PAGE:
By the time the clock struck 11 p.m. on Tuesday, Oct. 6, the Menlo Park City Council had not yet broached its second major discussion on the agenda: a review of proposed updates to the city's specific plan, a 365-page document adopted in 2012 to guide development in downtown Menlo Park for decades to come.
The 2015 review is the plan's first biennial review, after one review in 2013.
This review came directly after a lengthy discussion and 20 comments from community members about proposed updates to Menlo Park's general plan. Council members rubbed their eyes but forged ahead.
Thomas Rogers, senior planner for the city of Menlo Park, presented the changes to the specific plan proposed by city staff, including setting standards for sidewalks on streets where they do not yet exist, clarifying rear setback rules, allowing flexibility for side and front setbacks, and setting parking requirements for hotels and personal improvement services, such as dance or yoga studios, fine arts, or driving schools.
He added that several changes to the specific plan had also been proposed by the Pollock Financial Group in order to more comfortably build a boutique hotel on a half-acre plot of land located at 1400 El Camino Real.
By now, the clock was on the verge of striking midnight, and so the council members decided that they would discuss the Pollock Financial Group's proposed changes that night, and hold the rest to discuss at their next meeting on Oct. 20.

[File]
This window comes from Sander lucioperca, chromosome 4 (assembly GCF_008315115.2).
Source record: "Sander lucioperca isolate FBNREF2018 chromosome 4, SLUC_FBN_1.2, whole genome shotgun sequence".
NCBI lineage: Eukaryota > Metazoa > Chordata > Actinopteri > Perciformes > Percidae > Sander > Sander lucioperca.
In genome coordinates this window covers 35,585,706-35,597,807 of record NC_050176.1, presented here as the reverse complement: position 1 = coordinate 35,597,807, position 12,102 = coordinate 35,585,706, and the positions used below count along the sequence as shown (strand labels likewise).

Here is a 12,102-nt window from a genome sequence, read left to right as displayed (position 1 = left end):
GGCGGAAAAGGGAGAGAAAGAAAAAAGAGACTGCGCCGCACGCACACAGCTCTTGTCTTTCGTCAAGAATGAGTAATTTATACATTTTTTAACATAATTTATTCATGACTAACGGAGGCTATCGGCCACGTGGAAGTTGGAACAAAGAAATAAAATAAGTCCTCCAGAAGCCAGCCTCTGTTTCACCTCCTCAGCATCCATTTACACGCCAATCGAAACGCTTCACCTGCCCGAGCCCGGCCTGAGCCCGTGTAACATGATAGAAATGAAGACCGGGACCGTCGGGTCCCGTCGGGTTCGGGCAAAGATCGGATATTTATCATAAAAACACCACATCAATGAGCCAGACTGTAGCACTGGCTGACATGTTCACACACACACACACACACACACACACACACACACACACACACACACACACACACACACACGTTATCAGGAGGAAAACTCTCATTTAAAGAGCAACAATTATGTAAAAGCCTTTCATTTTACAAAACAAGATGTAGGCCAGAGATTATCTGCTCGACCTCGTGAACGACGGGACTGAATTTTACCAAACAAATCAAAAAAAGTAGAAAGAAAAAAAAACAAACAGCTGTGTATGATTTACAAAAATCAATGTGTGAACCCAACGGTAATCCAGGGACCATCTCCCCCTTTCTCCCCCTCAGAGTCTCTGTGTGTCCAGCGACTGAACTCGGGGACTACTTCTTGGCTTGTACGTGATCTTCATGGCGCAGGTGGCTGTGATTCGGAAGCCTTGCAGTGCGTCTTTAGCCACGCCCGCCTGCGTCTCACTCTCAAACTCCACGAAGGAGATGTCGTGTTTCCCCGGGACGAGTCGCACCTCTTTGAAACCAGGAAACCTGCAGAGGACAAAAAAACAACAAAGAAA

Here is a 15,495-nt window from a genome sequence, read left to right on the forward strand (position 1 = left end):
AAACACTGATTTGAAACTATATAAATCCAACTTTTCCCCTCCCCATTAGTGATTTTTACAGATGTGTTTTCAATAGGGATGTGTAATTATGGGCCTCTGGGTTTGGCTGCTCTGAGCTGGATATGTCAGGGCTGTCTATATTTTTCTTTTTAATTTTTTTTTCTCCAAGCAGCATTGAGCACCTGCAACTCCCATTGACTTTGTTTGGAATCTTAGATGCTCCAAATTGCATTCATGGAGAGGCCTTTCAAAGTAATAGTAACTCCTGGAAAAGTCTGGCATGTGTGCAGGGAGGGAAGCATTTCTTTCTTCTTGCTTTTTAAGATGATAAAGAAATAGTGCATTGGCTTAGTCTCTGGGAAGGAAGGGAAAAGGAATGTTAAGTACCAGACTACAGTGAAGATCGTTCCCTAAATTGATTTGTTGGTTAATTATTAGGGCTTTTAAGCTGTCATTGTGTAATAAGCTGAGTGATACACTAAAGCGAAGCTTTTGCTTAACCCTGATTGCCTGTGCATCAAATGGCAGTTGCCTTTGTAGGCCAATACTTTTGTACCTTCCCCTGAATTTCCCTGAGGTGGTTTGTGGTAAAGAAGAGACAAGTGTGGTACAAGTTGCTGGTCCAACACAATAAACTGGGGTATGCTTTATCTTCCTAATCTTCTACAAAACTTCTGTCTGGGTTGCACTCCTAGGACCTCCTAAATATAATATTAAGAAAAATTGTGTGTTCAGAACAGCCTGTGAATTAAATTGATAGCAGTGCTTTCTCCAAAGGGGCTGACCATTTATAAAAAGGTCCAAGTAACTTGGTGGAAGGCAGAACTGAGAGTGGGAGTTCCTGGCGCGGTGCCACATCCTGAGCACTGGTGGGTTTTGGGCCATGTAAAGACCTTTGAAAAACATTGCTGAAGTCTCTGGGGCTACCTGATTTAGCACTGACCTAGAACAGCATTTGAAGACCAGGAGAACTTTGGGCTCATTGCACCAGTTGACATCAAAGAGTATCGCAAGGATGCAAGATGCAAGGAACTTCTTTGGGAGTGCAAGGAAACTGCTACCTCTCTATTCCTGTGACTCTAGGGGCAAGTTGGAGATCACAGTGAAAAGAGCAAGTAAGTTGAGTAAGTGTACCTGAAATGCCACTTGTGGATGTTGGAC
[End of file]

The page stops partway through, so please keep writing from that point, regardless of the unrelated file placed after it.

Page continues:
Presented by John Spanier and Jeff Pollock, the Pollock Financial Group's proposed changes included allowing "back of house" or storage and employee-only areas to not count toward the total square-foot area, and allowing flexibility regarding the building's front design.
The proposal launched a discussion among council members as to whether changing the rules would set a precedent for other exceptions, a concern voiced by council members Rich Cline and Kirsten Keith; or whether sticking to the rules in the specific plan would make the new structure less interesting, articulated by Mayor Catherine Carlton.
Council members recommended that the Pollock Financial Group work with city staff to research how more space could be utilized in the existing hotel plans and how additional space would affect the potential occupancy of the hotel and its adjoining restaurant.
Four public comments were also made regarding broader changes to the specific plan.
Patti Fry, a former Menlo Park planning commissioner, said she wanted to see the city's jobs-housing balance improved. Retail opportunities, she said, are at risk of being overtaken by office space.
Maya Perkins, a resident of Menlo Park, said council members should build affordable housing near transit lines in the downtown area.
Adina Levin, a member of the city's Transportation Commission, urged council members to examine development proposals that have been made and are pending to make sure that affordable housing is considered.
Diane Bailey, executive director of Menlo Spark, a nonprofit with the aim of making Menlo Park carbon neutral by 2025, said implementing demand-based parking fees downtown would promote alternative transportation and offer convenient parking to those who need it.